FDIC Consumer News - Summer 2018
25th Anniversary Edition
 Simple Strategies for Saving Money on Loans and Credit Cards
Excerpted and updated from “Special Edition: 51 Ways to Save Hundreds on Loans and Credit Cards,” Summer 2007.
Here are tips for saving money when shopping for new credit and when using loans and credit cards.
Focus on the long-term cost of the loan, not the monthly payment. It may be better to pay slightly more money each month, if it means you will be paying less in total interest. Some people look so much at the monthly payment that they don't notice certain fees or service charges that are imposed.
Build your own rainy-day fund and borrow from yourself when you need money fast. The best way to avoid a cash crunch is to put money into an emergency savings account. This fund can get you through a difficult period without having to take out a loan or borrow from retirement savings. Possibilities include having your paycheck directly deposited into your checking account with a portion automatically placed into your emergency account.
Don't pay for expensive insurance coverage you probably don't need. Many lenders sell disability, life insurance or other similar protection plans which, as an example, might cover minimum loan payments due if the borrower becomes ill or dies. These plans may be far more costly or more limited in purpose than traditional insurance not tied to loans.
Steer clear of fraudulent or deceptive offers targeting borrowers. Unscrupulous individuals try to lure consumers into questionable, high-cost deals or fraudulent transactions, usually involving new loans or credit cards or offers to help deal with debt problems. Deal with financial institutions or other companies you know or that you have independently verified as being legitimate. When in doubt, call your state or county's consumer protection office.
When choosing a credit card, ask yourself if you plan to pay the balance in full each month. In general, if you expect to pay your balance in full most months, look for a card with a full grace period and no annual fee. However, if you plan on carrying a balance, then a card with an annual fee and low APR (Annual Percentage Rate) may be better.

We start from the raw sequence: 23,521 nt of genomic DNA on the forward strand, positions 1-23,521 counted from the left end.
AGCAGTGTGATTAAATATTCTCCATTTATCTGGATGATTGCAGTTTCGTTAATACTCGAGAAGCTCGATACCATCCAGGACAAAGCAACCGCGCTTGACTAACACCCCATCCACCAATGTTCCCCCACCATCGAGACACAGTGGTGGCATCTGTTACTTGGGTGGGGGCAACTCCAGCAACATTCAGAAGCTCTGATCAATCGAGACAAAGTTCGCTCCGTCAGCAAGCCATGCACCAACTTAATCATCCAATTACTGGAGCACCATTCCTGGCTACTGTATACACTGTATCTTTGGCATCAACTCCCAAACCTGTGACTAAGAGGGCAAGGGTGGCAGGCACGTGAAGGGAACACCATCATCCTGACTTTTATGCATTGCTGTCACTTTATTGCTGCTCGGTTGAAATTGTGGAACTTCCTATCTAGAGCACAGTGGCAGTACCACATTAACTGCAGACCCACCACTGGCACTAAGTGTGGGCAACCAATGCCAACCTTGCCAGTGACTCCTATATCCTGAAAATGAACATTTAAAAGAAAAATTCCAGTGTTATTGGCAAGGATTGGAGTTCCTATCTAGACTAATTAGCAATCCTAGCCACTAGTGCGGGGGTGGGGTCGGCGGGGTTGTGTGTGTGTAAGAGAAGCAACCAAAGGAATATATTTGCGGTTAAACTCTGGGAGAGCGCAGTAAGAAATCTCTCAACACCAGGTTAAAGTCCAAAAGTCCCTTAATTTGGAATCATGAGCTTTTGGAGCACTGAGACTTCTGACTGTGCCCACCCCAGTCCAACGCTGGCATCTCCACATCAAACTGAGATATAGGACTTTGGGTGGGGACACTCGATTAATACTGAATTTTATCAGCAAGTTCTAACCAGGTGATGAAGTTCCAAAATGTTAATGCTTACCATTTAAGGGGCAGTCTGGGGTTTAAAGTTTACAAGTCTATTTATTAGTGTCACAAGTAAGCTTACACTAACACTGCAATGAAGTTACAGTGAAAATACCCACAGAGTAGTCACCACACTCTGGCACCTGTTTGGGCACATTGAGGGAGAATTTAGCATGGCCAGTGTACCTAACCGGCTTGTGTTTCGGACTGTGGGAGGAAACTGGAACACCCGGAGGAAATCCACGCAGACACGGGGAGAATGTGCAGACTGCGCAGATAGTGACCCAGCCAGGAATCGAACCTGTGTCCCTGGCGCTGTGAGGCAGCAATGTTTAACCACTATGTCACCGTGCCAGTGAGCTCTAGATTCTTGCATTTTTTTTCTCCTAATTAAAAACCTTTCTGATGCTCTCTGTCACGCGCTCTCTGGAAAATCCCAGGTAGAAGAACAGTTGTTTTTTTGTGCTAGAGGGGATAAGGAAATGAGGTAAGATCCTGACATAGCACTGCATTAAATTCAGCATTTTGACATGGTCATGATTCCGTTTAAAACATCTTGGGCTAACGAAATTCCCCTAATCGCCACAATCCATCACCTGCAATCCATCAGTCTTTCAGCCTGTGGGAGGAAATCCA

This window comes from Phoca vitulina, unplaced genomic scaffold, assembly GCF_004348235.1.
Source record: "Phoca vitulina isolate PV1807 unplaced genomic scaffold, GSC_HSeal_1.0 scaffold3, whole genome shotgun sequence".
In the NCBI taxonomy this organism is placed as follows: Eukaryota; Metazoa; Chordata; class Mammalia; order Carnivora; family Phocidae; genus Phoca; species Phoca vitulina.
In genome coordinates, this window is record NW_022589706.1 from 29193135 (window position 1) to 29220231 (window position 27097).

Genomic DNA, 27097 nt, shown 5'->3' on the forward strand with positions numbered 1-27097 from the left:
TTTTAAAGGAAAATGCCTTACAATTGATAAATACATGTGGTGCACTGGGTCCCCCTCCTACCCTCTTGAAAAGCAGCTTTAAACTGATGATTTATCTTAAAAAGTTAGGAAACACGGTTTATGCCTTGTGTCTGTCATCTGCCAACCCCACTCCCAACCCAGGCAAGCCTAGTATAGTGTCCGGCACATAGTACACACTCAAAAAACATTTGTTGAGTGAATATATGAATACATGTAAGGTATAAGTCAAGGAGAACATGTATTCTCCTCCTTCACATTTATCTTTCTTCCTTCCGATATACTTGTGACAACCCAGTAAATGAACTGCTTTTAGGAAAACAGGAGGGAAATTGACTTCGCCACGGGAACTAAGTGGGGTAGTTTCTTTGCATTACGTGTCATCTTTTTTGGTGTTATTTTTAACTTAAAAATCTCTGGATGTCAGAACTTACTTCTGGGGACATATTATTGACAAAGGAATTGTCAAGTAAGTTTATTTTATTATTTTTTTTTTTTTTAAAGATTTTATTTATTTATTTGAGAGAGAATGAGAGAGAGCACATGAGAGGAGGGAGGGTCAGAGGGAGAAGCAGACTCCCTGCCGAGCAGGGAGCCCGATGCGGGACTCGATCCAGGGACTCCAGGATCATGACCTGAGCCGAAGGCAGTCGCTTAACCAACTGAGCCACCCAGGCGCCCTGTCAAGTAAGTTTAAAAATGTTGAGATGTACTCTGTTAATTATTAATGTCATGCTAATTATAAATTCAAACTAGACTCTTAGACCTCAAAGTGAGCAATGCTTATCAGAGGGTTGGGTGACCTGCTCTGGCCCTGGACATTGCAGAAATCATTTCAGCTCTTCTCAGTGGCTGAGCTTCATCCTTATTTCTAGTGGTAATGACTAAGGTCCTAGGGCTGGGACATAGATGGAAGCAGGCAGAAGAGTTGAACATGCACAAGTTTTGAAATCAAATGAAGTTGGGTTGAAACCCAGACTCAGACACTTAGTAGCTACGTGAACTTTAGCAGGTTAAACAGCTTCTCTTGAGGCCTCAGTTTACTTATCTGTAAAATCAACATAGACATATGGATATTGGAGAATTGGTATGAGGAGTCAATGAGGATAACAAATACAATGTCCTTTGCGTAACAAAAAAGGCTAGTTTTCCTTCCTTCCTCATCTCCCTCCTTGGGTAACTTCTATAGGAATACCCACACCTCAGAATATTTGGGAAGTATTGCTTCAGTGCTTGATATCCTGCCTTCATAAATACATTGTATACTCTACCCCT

Know your credit limit and stay below it. There are two problems with going over your card's credit limit. One, your card issuer will charge you a penalty. Two, exceeding your credit limit may damage your credit score, which may mean higher interest rates, now and in the future. To be confident you are within your credit limit, periodically check your balance by phone or online. Also give yourself an extra cushion — either try not to get too close to your credit limit or call the card company to get a higher limit if you anticipate a special need, such as a vacation or major purchase.
Consider a fixed-rate mortgage loan even if adjustable-rate mortgages (ARMs) carry a lower initial interest rate. A fixed-rate loan adds certainty and stability to a big part of your loan payment, especially given that other housing costs — such as real estate taxes, insurance and home upkeep — are likely to rise. ARMs generally start with a lower interest rate, but remember that an ARM rate can go up, sometimes significantly.
Look into paying off your mortgage sooner rather than later. A mortgage with a long repayment term (30 or even 40 years) is very appealing because the monthly payments are relatively small. However, the downside is that you'll have a much smaller amount going to pay off your loan each month, and that can dramatically increase the total interest costs. You can save tens of thousands of dollars in interest by sending in extra payments — say, an additional $50 or $100 each month or one large payment once a year. There are pros and cons to the different strategies, so you may wish to consult with a financial or tax advisor about what is best for you.